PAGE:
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Hiking for Beginners

Hiking For Beginners : 10 Simple Tips

 

To begin with, what actually is hiking and how is it any different to a walk?

Effectively, hiking is just a more strenuous version of a walk as typically the terrains you go on are more challenging and you usually find the trails are longer. This means you need to be much more prepared and ready for a hike, which is exactly what this ‘hiking for beginners’ guide aims to help with.

 

The Health Benefits of Hiking

 

First let’s quickly go through some of the benefits of hiking to your health, mind and mood.

As it is quite a high effort form of physical activity hiking results in some amazing health benefits and it’s an excellent way to keep fit and burn excess calories. It can help improve your blood pressure and blood sugar levels, lowering any risks of heart disease. Since you’re usually tackling elevated land it means you can really strengthen up your muscles in your lower legs and hips.

Like most exercise hiking has wonderful effects on your mental health and especially is known to have very positive impacts towards combating symptoms of stress and anxiety too. It’s also just a nice way to get out into nature and see some scenic views and new locations you’ve never been to before which is always an instant mood booster.

So how do you plan a hike that’s right for you? And what other important information do you need to know before you plan a hike?

 

Hiking For Beginners

 

1. Choosing Hikes for a Beginner Level

The first step is do not overdo it and pick a hike well within your capacity as a hiker.  For a beginner, you should be looking at short day hikes with trails that have minimum climbing and elevation. Length wise its best to stick to under five miles, but you need to look at to whether the trail will be mostly flat or mostly uphill so that you are able to then plan accordingly.

To help you finds hikes, we already have some beginner level hikes available here if you are from the UK and you can look at the websites for National Trails or National Trust to find some wonderful locations to visit. National trails even lets you filter searches depending on a trails difficulty, landscape type and length so is an excellent resource for beginners. You can also look at any national parks website to see what trails they have available.

Another place to look is online hiking / walking communities, blogs, Facebook groups etc. you can find some great trails and maybe even meet other people who are also into hiking. Traditional walk guide books are another great place to look as they are full of different trails you can take so whenever you visit anywhere be sure to get some.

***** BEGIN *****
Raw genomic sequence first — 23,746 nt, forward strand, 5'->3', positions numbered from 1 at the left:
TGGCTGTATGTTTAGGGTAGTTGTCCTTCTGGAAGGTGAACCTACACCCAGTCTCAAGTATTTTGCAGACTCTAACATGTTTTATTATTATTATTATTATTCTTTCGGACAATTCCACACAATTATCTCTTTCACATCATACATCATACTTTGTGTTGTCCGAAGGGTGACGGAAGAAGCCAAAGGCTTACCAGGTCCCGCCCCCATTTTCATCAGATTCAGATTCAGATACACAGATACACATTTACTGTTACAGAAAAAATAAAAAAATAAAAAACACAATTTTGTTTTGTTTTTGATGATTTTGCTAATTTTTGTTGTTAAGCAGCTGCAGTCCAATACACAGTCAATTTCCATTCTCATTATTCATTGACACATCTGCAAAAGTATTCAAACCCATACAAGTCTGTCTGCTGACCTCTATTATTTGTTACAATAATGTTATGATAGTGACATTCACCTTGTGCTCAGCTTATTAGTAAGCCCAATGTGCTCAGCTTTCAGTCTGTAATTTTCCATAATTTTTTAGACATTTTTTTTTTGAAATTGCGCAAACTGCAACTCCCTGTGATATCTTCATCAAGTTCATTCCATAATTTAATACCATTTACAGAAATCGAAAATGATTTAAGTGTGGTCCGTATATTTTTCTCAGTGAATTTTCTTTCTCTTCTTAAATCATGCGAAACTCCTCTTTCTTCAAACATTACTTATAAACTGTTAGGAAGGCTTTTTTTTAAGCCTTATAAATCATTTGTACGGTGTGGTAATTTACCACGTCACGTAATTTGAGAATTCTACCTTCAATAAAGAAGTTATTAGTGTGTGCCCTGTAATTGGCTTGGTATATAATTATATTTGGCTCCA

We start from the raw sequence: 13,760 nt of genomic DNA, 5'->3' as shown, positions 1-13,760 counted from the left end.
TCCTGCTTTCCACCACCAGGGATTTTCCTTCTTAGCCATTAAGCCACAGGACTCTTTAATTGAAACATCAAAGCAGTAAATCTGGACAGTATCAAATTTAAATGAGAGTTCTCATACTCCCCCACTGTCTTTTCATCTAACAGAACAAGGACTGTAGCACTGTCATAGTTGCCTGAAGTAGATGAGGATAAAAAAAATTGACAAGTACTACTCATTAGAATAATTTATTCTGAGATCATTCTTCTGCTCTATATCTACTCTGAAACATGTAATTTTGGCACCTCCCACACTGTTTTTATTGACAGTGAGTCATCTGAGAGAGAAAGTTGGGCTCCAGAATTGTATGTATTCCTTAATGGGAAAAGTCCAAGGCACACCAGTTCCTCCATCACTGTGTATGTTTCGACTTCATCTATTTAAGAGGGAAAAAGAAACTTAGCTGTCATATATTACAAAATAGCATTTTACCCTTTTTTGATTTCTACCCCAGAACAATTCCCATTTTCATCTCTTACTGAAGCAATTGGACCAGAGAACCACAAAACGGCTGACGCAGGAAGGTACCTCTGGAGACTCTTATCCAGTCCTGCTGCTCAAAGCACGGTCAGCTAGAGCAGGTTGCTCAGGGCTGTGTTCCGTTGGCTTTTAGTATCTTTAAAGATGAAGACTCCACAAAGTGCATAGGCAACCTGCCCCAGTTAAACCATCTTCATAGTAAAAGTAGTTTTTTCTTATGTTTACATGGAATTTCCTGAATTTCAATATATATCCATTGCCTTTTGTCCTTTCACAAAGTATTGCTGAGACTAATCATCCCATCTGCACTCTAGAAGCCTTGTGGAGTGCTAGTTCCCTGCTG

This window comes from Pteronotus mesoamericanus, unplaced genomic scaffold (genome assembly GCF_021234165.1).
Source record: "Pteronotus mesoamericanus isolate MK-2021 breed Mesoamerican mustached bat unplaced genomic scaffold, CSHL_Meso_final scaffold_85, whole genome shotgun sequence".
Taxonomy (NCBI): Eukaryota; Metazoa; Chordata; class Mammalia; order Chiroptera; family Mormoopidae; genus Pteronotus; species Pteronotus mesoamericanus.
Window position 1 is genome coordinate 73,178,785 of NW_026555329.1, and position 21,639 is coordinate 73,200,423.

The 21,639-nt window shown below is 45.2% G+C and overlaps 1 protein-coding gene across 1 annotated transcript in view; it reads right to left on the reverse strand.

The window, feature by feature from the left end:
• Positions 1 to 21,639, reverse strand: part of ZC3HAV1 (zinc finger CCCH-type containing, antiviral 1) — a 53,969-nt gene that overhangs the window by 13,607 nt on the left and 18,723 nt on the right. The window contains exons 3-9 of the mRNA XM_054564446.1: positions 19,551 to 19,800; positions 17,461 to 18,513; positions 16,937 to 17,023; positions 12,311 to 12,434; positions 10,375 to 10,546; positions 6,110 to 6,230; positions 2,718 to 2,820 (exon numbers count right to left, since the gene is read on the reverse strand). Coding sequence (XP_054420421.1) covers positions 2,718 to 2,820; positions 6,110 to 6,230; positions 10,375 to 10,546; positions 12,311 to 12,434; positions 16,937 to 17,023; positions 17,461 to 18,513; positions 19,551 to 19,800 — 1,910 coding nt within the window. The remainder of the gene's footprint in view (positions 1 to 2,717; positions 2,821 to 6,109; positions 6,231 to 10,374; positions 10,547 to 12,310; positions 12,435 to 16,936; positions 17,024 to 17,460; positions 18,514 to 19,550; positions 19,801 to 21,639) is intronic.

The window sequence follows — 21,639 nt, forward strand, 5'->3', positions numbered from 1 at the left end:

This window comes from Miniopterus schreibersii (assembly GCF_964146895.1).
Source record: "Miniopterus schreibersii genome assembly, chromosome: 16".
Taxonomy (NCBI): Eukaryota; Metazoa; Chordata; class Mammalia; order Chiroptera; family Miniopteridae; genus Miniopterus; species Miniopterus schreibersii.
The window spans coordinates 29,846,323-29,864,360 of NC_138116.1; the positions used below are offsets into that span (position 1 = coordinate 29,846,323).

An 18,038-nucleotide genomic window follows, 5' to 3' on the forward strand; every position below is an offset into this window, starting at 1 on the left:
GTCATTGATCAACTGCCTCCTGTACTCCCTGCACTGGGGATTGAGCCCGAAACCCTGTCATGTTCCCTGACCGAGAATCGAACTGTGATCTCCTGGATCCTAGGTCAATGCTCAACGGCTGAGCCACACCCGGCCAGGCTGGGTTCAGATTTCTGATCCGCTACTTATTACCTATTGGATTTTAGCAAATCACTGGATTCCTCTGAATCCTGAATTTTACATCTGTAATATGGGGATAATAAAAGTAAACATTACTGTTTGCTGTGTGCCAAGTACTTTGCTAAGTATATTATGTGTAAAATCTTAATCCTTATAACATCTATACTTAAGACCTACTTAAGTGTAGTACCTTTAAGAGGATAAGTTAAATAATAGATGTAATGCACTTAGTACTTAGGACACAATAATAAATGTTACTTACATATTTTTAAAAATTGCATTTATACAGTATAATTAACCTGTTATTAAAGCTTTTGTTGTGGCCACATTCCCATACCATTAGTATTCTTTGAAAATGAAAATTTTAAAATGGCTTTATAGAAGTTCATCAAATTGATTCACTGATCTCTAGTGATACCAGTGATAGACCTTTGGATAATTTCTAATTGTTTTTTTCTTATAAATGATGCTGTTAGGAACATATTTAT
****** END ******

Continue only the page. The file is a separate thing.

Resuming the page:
2. Who Are You Hiking With?

When you are a beginner hiker it can be nice to start off by going hiking with someone else, whether that’s your friends, family members or even just your dog companion. If you don’t want to hike alone but don’t have anyone you feel you can to go with another good option is to look for any hiking meetups or groups you could join.

Other things to take note of are if you are going with others, you need to make sure the trail you’ve chosen is suitable for all. You don’t want to be stuck carrying small children on a tricky hike. If you are taking a dog, you need to check it’s a dog friendly trail and

any rules that come with that such as keeping your dog on a leash.

If you do chose to hike in a group – stay in the group! You need to always make sure you know where the people in your group are. If you are splitting up, plan where you will meet up and at what time.

 

 

3. Check Weather Beforehand

Always check the local forecast before you set off, what the weather has been like the day before you go could have an impact on the condition of the trail. You need to be aware of the conditions in the area and the effects this could have on the difficulty of your hike and the items you choose to bring. If there’s been really bad weather in the area then the trail might not even be open as it could need repairs or be too dangerous to go on. Weather can change quickly on higher altitudes so you need to take this into consideration and pack extra layers.

Before leaving double-check the trail is still open – this is especially important if you are not local. Doing a quick internet search first should tell you whether it’s available to go on that day, some hikes may not be open at certain times of the year for example.

 

4. Familiarise yourself with trail

Another key step is to familiarise yourself with the trail you plan to go on beforehand.  The key to this is navigation. You need to know where you are and where you are going. A map you can put in your backpack or having some form of electronic navigation will work fine. You can also download apps for hiking, make sure they are available for offline use as your aren’t often going to have good cellophane signal on a trail.

It’s also a great idea to research local wildlife you could come across on your hike. This again could be useful if you are taking a dog as you know what animals you may come across and if it’s suitable to take your pet, however it’s just a good idea to be aware of what wildlife is in the area for safety reasons too.

 

5. Make Sure Your Phone Is Fully Charged

It is very important you have a working and fully charged phone. It might sound obvious but you need to be able to get in contact with people in case of an emergency so it’s essential that your phone doesn’t die when you are hiking. Turn your phone on flight mode if you are wanting to save battery. Bringing a portable charger can help you to maintain a high battery life as phone batteries can’t always be trusted.